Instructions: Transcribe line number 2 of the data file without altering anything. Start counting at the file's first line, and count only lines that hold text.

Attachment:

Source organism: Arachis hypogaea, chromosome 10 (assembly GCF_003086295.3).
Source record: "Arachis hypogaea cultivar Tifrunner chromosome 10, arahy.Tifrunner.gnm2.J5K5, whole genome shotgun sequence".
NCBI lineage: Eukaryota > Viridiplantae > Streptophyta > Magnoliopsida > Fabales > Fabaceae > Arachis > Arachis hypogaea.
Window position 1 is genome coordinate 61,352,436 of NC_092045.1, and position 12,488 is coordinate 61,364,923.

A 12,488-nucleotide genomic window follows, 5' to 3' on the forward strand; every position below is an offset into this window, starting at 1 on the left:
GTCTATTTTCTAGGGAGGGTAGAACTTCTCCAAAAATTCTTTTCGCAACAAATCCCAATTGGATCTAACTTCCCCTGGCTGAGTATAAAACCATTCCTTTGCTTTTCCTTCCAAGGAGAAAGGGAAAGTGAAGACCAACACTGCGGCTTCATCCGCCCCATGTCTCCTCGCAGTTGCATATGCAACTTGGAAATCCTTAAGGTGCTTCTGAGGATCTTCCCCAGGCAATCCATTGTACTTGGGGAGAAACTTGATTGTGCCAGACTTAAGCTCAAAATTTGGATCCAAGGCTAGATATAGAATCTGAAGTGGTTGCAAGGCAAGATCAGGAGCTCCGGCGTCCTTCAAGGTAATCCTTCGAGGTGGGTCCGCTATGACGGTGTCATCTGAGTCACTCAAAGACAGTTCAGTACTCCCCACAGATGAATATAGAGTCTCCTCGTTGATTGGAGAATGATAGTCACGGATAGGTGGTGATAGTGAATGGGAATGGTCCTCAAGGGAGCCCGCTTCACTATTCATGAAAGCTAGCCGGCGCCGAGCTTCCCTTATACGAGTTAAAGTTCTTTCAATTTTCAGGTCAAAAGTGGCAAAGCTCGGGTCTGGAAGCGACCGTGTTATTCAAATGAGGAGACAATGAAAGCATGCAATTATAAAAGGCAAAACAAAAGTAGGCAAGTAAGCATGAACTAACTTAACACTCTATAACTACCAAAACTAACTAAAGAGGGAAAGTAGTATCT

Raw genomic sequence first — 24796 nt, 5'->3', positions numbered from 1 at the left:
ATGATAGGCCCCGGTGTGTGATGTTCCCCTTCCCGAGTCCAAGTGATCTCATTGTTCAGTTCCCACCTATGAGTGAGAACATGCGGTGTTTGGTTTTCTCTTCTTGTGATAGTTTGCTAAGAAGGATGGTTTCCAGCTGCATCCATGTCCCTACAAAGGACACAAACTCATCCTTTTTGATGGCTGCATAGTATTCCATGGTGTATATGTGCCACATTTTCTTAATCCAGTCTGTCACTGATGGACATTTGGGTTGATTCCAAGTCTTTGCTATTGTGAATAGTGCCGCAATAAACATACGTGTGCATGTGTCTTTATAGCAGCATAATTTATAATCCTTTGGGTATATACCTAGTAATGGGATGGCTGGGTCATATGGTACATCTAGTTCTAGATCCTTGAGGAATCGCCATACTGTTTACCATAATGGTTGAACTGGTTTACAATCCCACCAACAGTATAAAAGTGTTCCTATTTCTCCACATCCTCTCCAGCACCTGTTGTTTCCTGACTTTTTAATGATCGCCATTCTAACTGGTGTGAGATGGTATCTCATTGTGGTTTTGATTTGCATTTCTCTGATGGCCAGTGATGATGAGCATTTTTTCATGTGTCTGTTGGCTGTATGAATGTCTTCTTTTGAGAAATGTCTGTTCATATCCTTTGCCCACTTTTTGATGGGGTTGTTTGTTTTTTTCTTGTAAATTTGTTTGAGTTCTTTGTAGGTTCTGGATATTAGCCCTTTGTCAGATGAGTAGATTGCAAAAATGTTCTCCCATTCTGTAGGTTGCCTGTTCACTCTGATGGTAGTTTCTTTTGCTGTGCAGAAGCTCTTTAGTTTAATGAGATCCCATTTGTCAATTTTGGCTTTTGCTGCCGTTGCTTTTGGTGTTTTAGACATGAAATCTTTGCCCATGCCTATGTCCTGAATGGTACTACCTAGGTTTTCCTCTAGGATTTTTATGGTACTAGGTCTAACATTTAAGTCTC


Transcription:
Source record: "Arachis hypogaea cultivar Tifrunner chromosome 10, arahy.Tifrunner.gnm2.J5K5, whole genome shotgun sequence".